Cheap PCA Entry: 1985 Porsche 944

A few days ago, I was convinced a Porsche 944 was going to become my next project car. After all, it hails from the era of Radwood-friendly vehicles that I love so much, and for the moment, they are still relatively affordable. But that’s beginning to change, as suddenly prices for a clean 944 Turbo are creeping up into the 20s and higher, making me wonder if time is running out on owning one of these four-cylinder Porsches for the price of a new Civic. This example listed here on craigslist in Pennsylvania for $5,000 is a project that was a runner up until the last few years, and the seller claims needs a gas tank leak resolved and new battery before it can fire up again.

The dealer emblem on the left side of the hatch suggests that this 944 was a trade in at an Acura dealer when it was still conceivable that someone was driving it like any other late model car, perhaps swapped for a Legend coupe with the rare manual gearbox. Whatever the story is, the 944 looks like an honest example that hasn’t been modified and fortunately been stored in the garage while it awaits an owner willing to tackle either the repair or replacement of the leaking fuel tank. It could have been one fix too far for a weary owner, who then left the car sit in the garage, allowing the battery to go flat and die. It could be the lighting, but the paint on the hatch appears off from the quarter panels by a few degrees.

The interior is good, not great, with a tired shifter boot, torn up floormats, and a wrap on the steering wheel that was likely installed to cover up ripped or deteriorating surfaces. The dash doesn’t appear to be cracked, lending further support for this example having been garage stored, and the leather bucket seats are in good shape, too. The seller doesn’t say much about the interior, such as whether the A/C still works or if any of the power controls were still functional before the battery went dead. The color isn’t the preferred black for a white car, but maroon was a seemingly popular interior color scheme for these front-engined, watercooled Porsches.

Mileage is an impressive 175,237, indicating this Porsche saw plenty of daily use before being sidelined by the gas tank leak. The tricky thing with gas tanks is they sometimes need to be removed to be repaired, if not replaced entirely. If nothing else, it’s a pain for anyone to sort out, from the owner to a specialist shop, and I’m guessing the aggravation factory outweighed the desire to get it fixed.

One final thought about 944s that my brother, a Porsche fan, pointed out: it may be cheap to buy, but the parts still retail like any other Porsche-made component, so it’s not necessarily as cheap of an ownership experience as you might expect. Still, if the only major repair needed is a new tank to get this one to run again, it could be worthy of a fair offer.

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Comments

  1. ILoveCarz

    Great find, I love the 944. Actually one of my favorite Porsches. I wish I had the time (and moolah) to take on this project, but I don’t. I’ll just sit here and drool over the photos then, I guess.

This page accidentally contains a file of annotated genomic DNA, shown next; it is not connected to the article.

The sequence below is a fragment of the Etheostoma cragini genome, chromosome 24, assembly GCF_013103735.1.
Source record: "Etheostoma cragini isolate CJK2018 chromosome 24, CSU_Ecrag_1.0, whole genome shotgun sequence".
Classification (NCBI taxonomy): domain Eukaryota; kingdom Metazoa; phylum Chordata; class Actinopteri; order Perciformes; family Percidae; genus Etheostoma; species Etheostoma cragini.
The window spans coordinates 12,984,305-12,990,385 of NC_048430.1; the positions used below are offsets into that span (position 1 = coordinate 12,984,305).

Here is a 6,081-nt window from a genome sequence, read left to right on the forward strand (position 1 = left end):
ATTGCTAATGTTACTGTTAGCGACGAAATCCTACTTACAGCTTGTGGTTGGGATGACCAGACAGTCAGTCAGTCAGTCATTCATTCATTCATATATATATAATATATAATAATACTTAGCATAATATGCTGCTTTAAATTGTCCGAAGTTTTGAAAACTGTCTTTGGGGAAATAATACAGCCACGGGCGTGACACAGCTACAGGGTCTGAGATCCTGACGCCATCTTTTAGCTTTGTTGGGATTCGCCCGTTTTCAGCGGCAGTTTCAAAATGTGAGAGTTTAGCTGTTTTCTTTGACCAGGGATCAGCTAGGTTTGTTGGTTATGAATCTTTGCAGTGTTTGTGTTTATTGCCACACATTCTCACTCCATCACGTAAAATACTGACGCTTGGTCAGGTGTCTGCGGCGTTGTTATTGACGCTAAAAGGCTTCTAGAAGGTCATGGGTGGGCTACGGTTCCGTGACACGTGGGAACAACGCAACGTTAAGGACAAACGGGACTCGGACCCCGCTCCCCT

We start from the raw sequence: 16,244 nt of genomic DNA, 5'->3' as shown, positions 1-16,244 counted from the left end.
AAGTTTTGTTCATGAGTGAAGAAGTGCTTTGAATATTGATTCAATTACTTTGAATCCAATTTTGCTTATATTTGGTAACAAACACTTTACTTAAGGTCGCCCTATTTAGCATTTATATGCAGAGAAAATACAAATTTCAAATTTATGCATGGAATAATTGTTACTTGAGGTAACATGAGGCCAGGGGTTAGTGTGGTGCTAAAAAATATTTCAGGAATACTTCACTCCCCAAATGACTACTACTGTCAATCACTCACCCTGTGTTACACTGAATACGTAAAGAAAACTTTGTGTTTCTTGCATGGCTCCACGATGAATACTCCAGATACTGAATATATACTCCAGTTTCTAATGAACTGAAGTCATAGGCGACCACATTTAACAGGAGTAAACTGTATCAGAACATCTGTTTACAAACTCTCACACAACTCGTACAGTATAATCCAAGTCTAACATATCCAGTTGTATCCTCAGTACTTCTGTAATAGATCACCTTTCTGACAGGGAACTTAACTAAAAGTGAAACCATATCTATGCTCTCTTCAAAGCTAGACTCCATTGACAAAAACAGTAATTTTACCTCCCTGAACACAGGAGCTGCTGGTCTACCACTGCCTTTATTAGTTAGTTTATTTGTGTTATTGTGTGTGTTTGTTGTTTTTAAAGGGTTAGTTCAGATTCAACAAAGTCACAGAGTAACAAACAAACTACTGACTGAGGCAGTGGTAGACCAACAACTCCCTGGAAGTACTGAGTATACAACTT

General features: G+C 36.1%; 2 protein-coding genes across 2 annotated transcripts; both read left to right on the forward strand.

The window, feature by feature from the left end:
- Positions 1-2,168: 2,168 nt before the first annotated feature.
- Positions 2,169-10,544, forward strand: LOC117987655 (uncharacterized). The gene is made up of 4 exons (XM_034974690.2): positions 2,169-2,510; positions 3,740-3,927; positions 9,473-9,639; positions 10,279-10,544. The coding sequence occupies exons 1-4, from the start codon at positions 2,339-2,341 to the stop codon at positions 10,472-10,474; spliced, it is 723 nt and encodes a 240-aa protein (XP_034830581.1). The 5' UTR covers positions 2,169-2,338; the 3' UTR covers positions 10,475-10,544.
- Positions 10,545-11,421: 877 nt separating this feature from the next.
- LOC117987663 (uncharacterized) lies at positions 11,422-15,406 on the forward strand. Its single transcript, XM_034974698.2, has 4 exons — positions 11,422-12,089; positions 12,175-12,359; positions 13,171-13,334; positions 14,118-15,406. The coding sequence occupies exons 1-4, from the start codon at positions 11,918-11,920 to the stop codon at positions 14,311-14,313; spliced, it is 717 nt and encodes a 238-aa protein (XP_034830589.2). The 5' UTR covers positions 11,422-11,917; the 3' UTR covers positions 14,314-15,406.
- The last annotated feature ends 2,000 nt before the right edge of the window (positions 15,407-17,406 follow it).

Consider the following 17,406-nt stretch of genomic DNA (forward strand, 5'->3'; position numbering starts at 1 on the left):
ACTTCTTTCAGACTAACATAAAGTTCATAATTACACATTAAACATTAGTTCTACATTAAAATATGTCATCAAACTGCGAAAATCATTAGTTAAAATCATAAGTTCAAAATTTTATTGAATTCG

2. 914Shifter Member

    I still think these are really great cars…a bargain still, as they are solid, fast and get good gas mileage. I have had 3 or 4 of them over the years, and if you can do your own work, there are plenty of used parts on CL and Ebay to keep you going without breaking the bank. I would drive one again, but its a bit hard to get my big dog in the back seat, and she always wants to go for a ride!!

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  3. A.J.

    Thinking about this one if my bike sells soon. Just checked the fuel tank cost at Pelican parts. $2100! Maybe I’m not a Porsche guy after all.

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    • ron

      Pull the tank,find the leak….and braze it! Brazing is easy, and any mechanic can do….if not bring it to me and I will do it in my sleep A.J.When the brazing is done…use a gas tank liquid liner ( used these for years on model a gas tanks………your total investment if you pull the tank and replace it when done……maybe 250.00 – 300.00, don’t know for sure….been retired for a while now and missing it so much! Don’t let the car go for lack of repair, it’s probably good for another 175 K miles with good maintance

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      • moosie moosie Member

        Thats an art to do, not many present day “technicians” would attempt doing but an old time mechanic thrives on doing repairs like that, just make sure the tank is thoroughly cleared of gas and gas fumes or it might pop and scare a few people. And yeah like ron said, liquid sealer rolled around will save you a lot of possible headaches

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      • Jaker76

        wow, I haven’t brazed anything in years, great point, got me thinking about this one now!!!

  4. Sonny Paine

    Got to drop the transaxle to drop the gas tank. While at it replace the clutch because they use a rubber disk (for lack of a better term) instead of springs in the clutch plate and that often deteriorates before the lining wears out. Then there’s the matter of the timing belt and balance shaft belt. Were they ever changed and how long ago. Doesn’t say how long it’s been sitting; bet on flushing the lines and maybe replacing the fuel pump if it’s gummed up.

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  5. TMC 914-6

    That’s not an 85 Model. It’s what’s known as an 85 1/2. Different interior, and has climate control instead of manual AC. Earlier models were simpler and easier to repair.

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